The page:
By Shaun Tolson
It’s been almost two decades since Dwell magazine issued a contest to 16 architects, challenging them to design a modern, prefabricated home for $200,000. In many ways, that design competition permanently positioned upscale, modular homes on the consumer’s radar. Ironically, the concept is one that had been etched into the minds of residential architects for the better part of a century.
“Ever since the dawn of the factory and assembly lines as we know them, there have been architects who have been trying to execute domestic structures utilizing that delivery method,” says Chris Krager, the founding principal at MA Modular.
“It’s nothing new,” adds Joseph Tanney, founding partner at Resolution: 4 Architecture, a Manhattan- based firm that participated in Dwell magazine’s competition back in 2003. “Architects have considered it the holy grail of modernism for quite some time.” But modular homes aren’t just modern in design. There’s a world of possibility in a wide range of architectural styles, from cabins to bungalows to ranch-style homes.
Compared to traditional homes, modular designs are lower in cost. The average modular residence designed by Resolution: 4 Architecture, for example, costs about $500 per square foot to build. When a traditional homebuilder quoted the same project, they estimated the job at just under $900 per square foot. As Tanney explains, the value of modular design and construction is predicated upon how and where the majority of the house is built. “About 80 percent of the home gets built in the factory,” he says. “And it’s a lot cheaper to build something in a controlled environment.” However, Krager points out that the savings clients enjoy up front on a modular home’s design and construction are typically paid back (at least partially) for what it costs to transport those modular pieces to a home site. Additionally, modular parts can only be as big as what can be shipped legally (and safely) on a flatbed truck.
But the speed at which modular homes can be produced is unrivaled. “A two- or three-box modular home that’s 1,500 to 2,000 square feet could be fabricated in a factory in 10 to 12 weeks with an almost complete interior,” says Krager, adding that because the construction is done on jigs and tables in a controlled factory setting, the homes can—at least in theory—be built with greater accuracy and to higher tolerances.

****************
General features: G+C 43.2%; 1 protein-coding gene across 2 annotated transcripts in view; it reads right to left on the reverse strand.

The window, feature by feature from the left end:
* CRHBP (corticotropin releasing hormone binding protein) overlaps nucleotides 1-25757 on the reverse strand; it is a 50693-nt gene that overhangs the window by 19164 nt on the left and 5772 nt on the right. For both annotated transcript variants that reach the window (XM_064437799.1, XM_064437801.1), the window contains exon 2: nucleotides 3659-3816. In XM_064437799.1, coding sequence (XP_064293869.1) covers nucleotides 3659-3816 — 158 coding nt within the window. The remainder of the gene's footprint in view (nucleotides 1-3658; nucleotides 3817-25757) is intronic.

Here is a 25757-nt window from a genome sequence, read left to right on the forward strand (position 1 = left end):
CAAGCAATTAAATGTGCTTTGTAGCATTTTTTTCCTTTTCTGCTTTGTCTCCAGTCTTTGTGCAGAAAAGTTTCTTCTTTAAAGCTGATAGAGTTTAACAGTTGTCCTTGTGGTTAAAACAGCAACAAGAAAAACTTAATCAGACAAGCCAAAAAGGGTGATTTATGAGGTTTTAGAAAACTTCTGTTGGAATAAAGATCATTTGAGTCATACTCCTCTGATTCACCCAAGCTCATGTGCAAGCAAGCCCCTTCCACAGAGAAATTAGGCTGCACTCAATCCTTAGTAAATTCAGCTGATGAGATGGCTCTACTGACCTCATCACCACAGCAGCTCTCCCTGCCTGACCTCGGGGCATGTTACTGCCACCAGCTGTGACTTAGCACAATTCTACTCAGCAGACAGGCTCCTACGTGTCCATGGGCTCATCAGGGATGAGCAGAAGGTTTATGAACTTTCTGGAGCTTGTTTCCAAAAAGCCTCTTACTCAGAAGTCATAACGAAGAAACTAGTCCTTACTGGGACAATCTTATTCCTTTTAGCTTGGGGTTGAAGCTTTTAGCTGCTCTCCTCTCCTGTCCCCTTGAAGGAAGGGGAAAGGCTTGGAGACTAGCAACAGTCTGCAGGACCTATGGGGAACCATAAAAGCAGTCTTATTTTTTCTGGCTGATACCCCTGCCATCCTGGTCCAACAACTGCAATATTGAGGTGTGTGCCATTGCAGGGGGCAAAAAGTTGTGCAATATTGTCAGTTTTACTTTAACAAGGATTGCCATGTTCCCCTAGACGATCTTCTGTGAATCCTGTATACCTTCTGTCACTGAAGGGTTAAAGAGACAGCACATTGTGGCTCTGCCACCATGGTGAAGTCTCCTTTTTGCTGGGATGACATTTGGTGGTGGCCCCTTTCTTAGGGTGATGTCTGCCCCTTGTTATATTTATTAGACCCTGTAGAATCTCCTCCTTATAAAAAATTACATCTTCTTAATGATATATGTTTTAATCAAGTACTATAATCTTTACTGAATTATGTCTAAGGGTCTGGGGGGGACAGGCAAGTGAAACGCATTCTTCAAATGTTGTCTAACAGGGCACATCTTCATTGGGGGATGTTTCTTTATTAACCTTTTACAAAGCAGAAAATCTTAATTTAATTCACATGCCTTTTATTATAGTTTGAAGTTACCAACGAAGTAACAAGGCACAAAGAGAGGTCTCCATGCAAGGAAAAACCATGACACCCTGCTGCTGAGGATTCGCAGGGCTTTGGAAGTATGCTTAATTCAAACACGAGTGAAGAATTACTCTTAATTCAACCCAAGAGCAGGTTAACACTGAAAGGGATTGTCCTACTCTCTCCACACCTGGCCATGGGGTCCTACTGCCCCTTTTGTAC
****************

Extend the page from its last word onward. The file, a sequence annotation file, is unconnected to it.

And for those with sustainability on the brain, it’s easier for modular homes to be designed and built with the most advanced, energy-efficient systems in place. “We’ve completed homes that are completely off the grid, and at least half a dozen produce more energy than they consume,” says Tanney. “Most of them are net-zero.”
Such commitment to energy efficiency was recently on display when Van Metre Homes, an architecture firm based in northern Virginia, ventured into the modular category, designing its first residence in a series of modular homes that the firm has branded Powerhaus. The 2,706-square-foot townhouse was designed and built to be net-positive but also upscale in its aesthetic. “The house was loaded with solar panels, Tesla power walls, Mitsubishi mini-splits, a special water heater, induction cooking, and a robust smart-home package that powered and monitored the house,” says Mike Sandkuhler, Van Metre’s VP of building operations. “The finishes are what take it to the next level and make it feel luxurious.”
The modular approach to design and construction isn’t limited to houses. Companies like Modpools in British Columbia, Canada, and Lucas Lagoons Design in Sarasota, Florida, specialize in repurposing shipping containers into swimming pools that can be built in ground, above ground, or into existing slopes.
Much like modular homes, these pools are faster to build, particularly when many materials are in short supply. That’s a point for modular design at a time when demand for pools has skyrocketed, thanks to people spending much more time in their homes. Mod pools are also less expensive to design and install than traditional, concrete-poured ones. Other advantages include the fact that their size and shape make them excellent for lap swimming, and they can often be relocated.
Mod pool. Mod home. What’s next in a mod, mod, mod, mod world? Those who focus on modular architecture and construction say that with advancements in manufacturing, the industry has exciting potential to offer even greater capabilities in the future.